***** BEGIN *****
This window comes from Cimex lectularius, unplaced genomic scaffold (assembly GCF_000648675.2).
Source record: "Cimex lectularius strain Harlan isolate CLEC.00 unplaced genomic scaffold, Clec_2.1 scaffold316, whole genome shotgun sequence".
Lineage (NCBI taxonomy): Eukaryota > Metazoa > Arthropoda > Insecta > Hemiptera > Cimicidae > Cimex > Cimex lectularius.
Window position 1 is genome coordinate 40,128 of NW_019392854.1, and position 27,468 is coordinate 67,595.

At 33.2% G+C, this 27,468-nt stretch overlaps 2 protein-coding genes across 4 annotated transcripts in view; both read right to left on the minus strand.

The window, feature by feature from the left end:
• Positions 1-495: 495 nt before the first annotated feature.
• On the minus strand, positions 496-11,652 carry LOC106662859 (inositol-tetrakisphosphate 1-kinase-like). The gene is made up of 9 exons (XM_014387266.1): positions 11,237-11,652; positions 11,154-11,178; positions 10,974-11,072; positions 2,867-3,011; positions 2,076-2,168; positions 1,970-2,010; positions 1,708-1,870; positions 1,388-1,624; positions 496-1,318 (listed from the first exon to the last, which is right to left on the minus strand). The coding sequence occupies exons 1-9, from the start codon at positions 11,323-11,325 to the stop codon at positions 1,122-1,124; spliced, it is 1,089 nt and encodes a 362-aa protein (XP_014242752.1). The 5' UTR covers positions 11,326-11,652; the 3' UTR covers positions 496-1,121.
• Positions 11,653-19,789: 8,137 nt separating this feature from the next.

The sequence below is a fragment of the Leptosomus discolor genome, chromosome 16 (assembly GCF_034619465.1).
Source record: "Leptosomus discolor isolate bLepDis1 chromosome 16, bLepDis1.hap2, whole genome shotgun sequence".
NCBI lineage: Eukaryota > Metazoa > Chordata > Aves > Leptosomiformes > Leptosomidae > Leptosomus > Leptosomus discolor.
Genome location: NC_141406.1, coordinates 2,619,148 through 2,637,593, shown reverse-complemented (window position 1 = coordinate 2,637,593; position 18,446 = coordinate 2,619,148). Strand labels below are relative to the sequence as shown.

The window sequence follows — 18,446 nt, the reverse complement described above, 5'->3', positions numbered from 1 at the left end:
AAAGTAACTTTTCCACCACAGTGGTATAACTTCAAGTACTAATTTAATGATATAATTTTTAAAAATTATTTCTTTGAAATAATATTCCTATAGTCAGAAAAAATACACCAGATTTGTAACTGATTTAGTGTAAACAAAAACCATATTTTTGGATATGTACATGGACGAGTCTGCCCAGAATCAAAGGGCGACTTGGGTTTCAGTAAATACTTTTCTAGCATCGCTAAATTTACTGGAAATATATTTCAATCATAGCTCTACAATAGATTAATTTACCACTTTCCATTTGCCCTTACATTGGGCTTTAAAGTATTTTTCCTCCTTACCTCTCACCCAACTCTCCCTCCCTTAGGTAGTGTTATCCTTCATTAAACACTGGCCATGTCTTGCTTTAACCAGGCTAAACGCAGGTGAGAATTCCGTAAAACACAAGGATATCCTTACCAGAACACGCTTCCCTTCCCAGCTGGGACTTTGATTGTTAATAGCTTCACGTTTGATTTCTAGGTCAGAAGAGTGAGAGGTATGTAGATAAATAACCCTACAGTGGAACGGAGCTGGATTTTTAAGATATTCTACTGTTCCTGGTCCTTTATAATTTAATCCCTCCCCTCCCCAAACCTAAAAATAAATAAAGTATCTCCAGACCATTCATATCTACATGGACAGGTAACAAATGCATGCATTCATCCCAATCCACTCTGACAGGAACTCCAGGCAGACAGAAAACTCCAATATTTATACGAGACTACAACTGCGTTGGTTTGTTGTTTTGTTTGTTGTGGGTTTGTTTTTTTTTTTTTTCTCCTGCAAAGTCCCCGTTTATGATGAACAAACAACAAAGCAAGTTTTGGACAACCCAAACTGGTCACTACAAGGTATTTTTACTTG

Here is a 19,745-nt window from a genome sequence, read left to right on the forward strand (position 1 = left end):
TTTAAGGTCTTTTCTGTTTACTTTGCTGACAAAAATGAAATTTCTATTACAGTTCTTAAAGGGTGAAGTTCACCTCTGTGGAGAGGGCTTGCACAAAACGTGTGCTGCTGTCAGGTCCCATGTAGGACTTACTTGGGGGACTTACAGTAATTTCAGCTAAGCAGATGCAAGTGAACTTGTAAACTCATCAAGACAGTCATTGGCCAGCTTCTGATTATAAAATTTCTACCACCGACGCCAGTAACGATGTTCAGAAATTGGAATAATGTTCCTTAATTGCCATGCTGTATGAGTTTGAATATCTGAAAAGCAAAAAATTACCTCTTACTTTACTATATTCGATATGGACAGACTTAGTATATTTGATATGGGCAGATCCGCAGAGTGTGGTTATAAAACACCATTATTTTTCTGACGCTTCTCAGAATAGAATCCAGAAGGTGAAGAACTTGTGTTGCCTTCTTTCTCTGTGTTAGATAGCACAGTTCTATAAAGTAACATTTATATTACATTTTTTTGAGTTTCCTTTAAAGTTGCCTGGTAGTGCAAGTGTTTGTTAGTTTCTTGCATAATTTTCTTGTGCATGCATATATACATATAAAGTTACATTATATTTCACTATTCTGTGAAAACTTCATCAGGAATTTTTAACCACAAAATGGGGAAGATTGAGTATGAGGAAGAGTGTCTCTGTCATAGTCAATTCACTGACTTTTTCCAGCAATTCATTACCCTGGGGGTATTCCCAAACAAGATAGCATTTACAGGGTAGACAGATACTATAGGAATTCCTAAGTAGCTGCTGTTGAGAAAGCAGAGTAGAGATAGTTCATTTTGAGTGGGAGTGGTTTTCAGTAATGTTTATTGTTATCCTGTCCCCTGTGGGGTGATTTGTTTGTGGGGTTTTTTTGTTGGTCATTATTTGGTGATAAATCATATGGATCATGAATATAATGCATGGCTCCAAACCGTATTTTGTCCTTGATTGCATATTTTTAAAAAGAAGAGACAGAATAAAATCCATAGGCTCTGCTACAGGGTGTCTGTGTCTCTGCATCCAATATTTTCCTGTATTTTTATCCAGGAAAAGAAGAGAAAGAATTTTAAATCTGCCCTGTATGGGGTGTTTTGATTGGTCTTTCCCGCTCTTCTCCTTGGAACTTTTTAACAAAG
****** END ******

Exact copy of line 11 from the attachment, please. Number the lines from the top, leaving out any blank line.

Source record: "Leptosomus discolor isolate bLepDis1 chromosome 16, bLepDis1.hap2, whole genome shotgun sequence".